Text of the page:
What Is the Penalty for Cashing in an RRSP Early?

What Is the Penalty for Cashing in an RRSP Early?

What Is the Penalty for Cashing in an RRSP Early?

Withdrawing funds early from your Registered Retirement Savings Plan, or RRSP, may seem like an easy source of money. Unfortunately, when you do so, you will most likely pay a penalty, so you may want to rethink using your RRSP like an ATM, or cashing out the RRSP early. Just because you can do this, doesn’t mean you should.

Tip

Cashing out an RRSP will cost you money in the long run. How much depends on how much you take out. You may think you're paying money back to yourself, but you will never get back the amount of money you would have earned if you left your RRSP alone and used another source for a loan.

Early RRSP Withdrawal Penalties

Withdrawing funds from your RRSP before retirement may seem like a small amount in the present, but you will likely lose a lot of money in the long run. RRSP earnings are compounded, which means that simple earnings add up more quickly over time. So even withdrawing a small amount may mean you’ll lose a lot more in earnings over the long-term. Say you withdraw $6,000 from your RRSP now. In 25 years, if you were earning an average of 7 percent each year, your RRSP will be $32,000 less than it would have been. So that $6,000 really adds up.

Also, withdrawals of RRSPs can be charged a withholding tax. If you withdraw up to $5,000, the withholding tax rate is 10 percent. If you withdraw $5,001 to $15,000, that rate is 20 percent. If you should withdraw more than $15,000, then the tax rate rises to 30 percent. These tax rates hold across Canada except for Quebec. There, the withholding tax rate is 5-to-15 percent, and Quebec then applies a provincial tax rate on top of the withholding tax rate. So you’re paying an immediate tax, and then potentially more at tax time. That’s a lot of penalty dollars.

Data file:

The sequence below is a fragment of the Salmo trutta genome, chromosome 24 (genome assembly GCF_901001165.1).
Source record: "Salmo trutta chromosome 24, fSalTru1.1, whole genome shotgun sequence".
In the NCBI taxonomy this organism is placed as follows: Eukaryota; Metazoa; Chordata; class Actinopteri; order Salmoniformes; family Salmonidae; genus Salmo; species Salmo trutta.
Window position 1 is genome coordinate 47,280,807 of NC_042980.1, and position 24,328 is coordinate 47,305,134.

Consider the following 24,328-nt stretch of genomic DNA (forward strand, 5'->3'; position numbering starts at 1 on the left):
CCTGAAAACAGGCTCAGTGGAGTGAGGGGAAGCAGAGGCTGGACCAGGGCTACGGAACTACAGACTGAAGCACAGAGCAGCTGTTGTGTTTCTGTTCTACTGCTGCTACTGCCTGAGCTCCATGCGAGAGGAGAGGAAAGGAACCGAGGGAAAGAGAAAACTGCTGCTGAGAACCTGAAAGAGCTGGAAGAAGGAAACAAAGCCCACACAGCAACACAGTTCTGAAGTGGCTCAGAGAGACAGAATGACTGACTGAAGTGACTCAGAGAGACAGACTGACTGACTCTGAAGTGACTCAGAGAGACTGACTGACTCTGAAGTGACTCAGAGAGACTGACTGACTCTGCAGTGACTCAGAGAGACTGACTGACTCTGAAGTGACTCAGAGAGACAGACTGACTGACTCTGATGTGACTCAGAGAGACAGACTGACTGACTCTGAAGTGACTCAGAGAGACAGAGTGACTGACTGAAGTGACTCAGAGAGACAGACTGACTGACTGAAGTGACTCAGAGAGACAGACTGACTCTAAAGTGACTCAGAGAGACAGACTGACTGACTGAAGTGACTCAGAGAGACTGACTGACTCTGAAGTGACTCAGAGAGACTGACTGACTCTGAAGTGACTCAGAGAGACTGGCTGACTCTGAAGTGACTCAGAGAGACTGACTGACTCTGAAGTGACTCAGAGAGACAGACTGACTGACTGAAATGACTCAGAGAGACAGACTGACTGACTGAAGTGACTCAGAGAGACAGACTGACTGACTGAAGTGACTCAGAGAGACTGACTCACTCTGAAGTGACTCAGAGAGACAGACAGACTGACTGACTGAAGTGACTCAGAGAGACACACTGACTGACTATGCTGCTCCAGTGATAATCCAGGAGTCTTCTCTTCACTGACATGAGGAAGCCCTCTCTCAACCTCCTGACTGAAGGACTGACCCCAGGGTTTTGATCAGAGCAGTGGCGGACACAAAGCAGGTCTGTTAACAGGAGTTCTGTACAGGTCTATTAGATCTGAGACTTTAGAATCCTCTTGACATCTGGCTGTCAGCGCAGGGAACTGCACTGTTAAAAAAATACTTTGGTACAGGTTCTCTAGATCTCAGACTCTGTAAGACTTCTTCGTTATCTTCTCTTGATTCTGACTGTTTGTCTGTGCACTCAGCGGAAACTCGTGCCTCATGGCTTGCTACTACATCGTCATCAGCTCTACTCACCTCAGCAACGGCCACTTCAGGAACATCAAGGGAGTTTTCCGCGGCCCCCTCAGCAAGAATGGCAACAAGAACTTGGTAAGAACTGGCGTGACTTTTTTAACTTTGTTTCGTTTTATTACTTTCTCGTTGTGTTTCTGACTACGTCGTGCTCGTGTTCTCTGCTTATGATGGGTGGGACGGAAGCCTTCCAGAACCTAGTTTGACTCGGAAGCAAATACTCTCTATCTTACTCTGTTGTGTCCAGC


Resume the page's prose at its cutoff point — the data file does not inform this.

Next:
That isn’t all. Whatever amount you withdrew is also included in your taxable income for the year. That means if your marginal tax rate is higher than the withholding tax rate, you’ll have to pay the extra tax at the end of the year. So you’re probably already paying more than you’d pay if you took out a loan.

Another wrench will occur if you withdraw from a spousal RRSP. If you’re making contributions to a spousal RRSP and your spouse withdrew money from the RRSP, some or all of the RRSP may be included in your taxable income and not that of your spouse. This may mean extra taxes for your family, especially if you are in a higher tax bracket than your spouse.

Also, when you withdraw money from an RRSP, you permanently lose the ability to contribute that amount back. You can continue to make your maximum contributions, but you cannot contribute again the amount you withdrew, which will reduce the value of your RRSP when you retire. Once that money is removed from your account, you will not be able to put it back in.

RRSP Withdrawal Without Tax Penalty

If your RRSP withdrawal is to buy a home or pay for an education, you might not have to pay these penalties.

The Home Buyers’ Plan means that if you or your spouse hasn’t owned a home in the past five years, you and your spouse can each withdraw up to $25,000 from each of your RRSP accounts. So borrowing against an RRSP for a down payment will not carry the same penalty as other withdrawals. There will not be a penalty as long as you repay the amount borrowed within 15 years. You’ll still lose the compounded interest income on that money, but you won’t be paying tax on the money, and the investment in a home may be worth it.